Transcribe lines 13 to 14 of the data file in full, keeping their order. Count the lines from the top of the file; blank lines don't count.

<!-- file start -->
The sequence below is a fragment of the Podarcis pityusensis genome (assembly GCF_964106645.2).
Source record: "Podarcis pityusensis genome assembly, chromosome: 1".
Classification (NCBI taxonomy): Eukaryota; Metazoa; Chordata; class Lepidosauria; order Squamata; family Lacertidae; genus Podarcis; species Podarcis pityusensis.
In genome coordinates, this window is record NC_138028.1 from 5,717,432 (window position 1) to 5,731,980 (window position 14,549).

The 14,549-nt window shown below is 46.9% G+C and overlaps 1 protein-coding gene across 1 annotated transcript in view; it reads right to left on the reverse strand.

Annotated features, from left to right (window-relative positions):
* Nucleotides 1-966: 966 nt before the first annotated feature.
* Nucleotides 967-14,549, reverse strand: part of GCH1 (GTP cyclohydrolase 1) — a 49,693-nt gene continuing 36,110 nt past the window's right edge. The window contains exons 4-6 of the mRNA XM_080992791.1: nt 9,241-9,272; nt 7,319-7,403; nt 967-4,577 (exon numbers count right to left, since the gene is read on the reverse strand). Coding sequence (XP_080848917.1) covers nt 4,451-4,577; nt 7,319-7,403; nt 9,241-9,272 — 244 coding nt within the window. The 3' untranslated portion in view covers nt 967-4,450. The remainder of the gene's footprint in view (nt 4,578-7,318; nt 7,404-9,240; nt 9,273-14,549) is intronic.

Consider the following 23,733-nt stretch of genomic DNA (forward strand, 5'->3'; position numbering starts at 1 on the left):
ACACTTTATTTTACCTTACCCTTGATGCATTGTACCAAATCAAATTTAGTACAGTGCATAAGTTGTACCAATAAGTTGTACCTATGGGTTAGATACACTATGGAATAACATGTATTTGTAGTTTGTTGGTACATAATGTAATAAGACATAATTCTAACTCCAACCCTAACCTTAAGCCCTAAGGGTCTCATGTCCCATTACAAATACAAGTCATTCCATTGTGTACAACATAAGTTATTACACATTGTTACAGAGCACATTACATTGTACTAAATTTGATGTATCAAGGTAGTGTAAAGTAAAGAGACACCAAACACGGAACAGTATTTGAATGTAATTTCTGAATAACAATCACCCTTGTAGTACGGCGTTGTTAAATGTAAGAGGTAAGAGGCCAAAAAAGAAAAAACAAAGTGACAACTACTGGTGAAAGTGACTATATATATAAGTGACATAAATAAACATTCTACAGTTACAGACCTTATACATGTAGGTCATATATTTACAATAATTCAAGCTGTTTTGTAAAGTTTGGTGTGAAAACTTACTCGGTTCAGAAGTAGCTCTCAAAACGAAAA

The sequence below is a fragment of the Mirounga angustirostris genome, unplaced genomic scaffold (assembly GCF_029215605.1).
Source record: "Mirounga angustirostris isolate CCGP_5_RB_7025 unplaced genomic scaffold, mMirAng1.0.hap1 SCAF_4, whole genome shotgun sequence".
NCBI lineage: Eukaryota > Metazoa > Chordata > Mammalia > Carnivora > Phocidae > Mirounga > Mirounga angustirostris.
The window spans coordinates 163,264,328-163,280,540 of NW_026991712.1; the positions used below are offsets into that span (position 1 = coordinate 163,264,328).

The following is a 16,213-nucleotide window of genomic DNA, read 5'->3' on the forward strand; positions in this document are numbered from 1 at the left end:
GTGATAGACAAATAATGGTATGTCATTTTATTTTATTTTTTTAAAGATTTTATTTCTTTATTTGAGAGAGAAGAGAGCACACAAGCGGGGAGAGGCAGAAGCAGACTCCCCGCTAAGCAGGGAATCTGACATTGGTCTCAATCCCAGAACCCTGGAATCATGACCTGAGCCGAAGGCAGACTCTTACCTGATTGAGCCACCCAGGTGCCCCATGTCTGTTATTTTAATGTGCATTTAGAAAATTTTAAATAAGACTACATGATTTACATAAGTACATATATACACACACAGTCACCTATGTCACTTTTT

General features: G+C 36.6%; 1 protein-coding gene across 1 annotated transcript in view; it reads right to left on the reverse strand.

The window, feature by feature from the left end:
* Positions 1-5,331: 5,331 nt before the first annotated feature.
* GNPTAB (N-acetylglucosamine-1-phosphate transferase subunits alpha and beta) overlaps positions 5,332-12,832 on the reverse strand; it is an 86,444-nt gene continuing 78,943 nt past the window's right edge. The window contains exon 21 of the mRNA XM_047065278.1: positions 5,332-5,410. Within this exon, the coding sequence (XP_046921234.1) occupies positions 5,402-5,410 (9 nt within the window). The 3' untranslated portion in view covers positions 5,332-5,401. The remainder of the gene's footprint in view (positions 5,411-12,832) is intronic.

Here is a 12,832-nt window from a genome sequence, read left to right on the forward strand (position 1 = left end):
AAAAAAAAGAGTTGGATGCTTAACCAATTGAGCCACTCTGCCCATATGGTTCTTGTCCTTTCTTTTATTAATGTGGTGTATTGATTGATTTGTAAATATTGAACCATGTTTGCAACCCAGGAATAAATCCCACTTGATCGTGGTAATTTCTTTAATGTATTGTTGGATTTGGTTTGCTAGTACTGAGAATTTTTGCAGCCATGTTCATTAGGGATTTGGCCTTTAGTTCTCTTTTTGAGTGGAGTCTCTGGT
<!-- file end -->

NCBI lineage: Eukaryota > Metazoa > Chordata > Mammalia > Carnivora > Phocidae > Mirounga > Mirounga angustirostris.
The window spans coordinates 163,264,328-163,280,540 of NW_026991712.1; the positions used below are offsets into that span (position 1 = coordinate 163,264,328).